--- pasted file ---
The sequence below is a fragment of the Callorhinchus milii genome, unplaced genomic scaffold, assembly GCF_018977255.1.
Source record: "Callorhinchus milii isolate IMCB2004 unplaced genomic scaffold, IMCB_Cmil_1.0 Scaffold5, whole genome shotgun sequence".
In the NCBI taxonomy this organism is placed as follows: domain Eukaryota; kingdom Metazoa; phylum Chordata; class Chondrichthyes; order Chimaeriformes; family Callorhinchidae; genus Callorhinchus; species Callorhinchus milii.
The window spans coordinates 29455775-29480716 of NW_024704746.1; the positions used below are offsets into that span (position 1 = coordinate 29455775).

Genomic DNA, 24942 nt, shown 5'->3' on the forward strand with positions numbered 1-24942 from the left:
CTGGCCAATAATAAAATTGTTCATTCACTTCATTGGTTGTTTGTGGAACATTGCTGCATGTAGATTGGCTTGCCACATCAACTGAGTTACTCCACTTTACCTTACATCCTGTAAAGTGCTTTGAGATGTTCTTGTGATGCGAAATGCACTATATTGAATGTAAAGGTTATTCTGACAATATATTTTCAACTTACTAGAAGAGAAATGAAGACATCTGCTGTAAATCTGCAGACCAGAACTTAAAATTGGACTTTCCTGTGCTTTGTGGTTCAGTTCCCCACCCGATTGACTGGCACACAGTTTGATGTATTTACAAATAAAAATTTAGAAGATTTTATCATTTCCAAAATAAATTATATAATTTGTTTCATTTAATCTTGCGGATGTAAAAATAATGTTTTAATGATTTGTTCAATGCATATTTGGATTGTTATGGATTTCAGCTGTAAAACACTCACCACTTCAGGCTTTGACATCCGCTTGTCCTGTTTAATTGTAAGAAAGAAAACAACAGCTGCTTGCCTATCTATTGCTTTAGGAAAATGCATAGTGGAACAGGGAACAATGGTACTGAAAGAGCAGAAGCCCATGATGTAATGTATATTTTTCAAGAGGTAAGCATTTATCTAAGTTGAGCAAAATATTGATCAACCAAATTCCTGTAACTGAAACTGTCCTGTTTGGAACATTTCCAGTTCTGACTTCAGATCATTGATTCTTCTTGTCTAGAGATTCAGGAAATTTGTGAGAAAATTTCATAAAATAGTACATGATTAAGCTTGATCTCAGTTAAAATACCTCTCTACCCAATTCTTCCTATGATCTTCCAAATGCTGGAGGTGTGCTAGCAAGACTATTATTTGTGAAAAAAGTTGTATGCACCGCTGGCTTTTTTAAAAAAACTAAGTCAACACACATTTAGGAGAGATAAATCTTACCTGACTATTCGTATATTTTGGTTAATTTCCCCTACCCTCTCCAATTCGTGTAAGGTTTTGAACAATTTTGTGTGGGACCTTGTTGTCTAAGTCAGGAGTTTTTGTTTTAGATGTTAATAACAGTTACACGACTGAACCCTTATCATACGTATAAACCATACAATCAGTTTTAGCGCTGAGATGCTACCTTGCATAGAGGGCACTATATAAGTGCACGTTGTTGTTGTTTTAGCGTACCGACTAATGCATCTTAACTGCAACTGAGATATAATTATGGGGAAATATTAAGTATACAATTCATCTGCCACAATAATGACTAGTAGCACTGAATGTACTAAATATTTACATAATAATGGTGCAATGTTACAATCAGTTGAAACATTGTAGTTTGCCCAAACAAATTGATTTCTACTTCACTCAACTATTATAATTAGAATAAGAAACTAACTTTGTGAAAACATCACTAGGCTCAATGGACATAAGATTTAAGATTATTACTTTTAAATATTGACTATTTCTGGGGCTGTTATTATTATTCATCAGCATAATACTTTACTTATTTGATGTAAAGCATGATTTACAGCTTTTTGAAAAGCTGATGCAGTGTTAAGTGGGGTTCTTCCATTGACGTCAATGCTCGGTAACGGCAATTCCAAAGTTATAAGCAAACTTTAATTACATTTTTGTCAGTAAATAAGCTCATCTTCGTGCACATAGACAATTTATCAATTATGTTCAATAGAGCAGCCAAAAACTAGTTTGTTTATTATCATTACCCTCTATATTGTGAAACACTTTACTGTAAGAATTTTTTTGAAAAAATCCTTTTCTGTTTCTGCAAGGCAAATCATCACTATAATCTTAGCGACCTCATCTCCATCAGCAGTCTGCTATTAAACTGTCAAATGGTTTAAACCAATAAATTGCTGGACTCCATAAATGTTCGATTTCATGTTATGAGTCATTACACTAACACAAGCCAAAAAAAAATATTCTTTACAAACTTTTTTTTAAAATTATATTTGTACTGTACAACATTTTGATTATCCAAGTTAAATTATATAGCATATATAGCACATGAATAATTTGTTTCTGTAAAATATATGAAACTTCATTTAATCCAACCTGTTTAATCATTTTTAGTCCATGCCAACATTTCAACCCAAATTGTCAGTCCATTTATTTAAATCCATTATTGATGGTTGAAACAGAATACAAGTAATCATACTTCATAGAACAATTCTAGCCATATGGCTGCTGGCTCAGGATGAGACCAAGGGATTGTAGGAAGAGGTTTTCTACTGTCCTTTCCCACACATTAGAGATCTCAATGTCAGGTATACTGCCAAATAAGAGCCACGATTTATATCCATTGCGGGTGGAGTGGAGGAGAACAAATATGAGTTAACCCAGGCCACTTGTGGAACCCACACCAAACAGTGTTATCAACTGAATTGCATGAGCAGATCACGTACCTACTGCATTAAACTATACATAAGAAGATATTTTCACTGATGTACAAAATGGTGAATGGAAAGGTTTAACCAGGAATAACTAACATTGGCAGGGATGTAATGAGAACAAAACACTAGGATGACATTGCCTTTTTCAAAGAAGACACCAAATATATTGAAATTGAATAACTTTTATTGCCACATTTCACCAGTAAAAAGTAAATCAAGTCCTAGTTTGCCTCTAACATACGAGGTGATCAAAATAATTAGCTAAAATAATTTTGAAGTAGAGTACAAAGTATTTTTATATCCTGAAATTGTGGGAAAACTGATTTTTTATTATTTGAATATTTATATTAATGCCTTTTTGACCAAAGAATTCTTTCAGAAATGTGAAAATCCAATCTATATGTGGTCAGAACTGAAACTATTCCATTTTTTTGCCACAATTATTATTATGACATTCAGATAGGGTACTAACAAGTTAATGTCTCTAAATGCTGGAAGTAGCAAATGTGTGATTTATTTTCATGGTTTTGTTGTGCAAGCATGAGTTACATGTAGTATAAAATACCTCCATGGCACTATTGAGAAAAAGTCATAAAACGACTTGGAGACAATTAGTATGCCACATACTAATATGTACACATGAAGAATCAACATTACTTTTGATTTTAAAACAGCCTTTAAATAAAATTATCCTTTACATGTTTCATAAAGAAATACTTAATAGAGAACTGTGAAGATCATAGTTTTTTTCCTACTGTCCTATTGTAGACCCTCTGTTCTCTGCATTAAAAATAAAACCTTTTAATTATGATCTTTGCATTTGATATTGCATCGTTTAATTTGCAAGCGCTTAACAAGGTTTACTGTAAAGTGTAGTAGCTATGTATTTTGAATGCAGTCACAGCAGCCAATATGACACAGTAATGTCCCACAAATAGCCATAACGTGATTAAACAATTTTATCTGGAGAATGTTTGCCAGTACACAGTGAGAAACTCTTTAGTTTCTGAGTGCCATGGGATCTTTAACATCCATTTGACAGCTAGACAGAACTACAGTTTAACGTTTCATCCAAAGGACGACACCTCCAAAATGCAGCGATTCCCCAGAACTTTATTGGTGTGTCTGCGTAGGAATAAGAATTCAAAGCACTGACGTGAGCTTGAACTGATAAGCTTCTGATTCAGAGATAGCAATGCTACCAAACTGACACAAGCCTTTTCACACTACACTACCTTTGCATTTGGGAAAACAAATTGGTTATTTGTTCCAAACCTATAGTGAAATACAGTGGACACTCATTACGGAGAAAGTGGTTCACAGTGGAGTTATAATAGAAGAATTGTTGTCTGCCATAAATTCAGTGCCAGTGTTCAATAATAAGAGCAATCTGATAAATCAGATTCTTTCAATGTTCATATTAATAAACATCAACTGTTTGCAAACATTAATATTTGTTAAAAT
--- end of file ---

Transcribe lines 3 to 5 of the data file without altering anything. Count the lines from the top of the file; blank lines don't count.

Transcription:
In the NCBI taxonomy this organism is placed as follows: domain Eukaryota; kingdom Metazoa; phylum Chordata; class Chondrichthyes; order Chimaeriformes; family Callorhinchidae; genus Callorhinchus; species Callorhinchus milii.
The window spans coordinates 29455775-29480716 of NW_024704746.1; the positions used below are offsets into that span (position 1 = coordinate 29455775).

Genomic DNA, 24942 nt, shown 5'->3' on the forward strand with positions numbered 1-24942 from the left: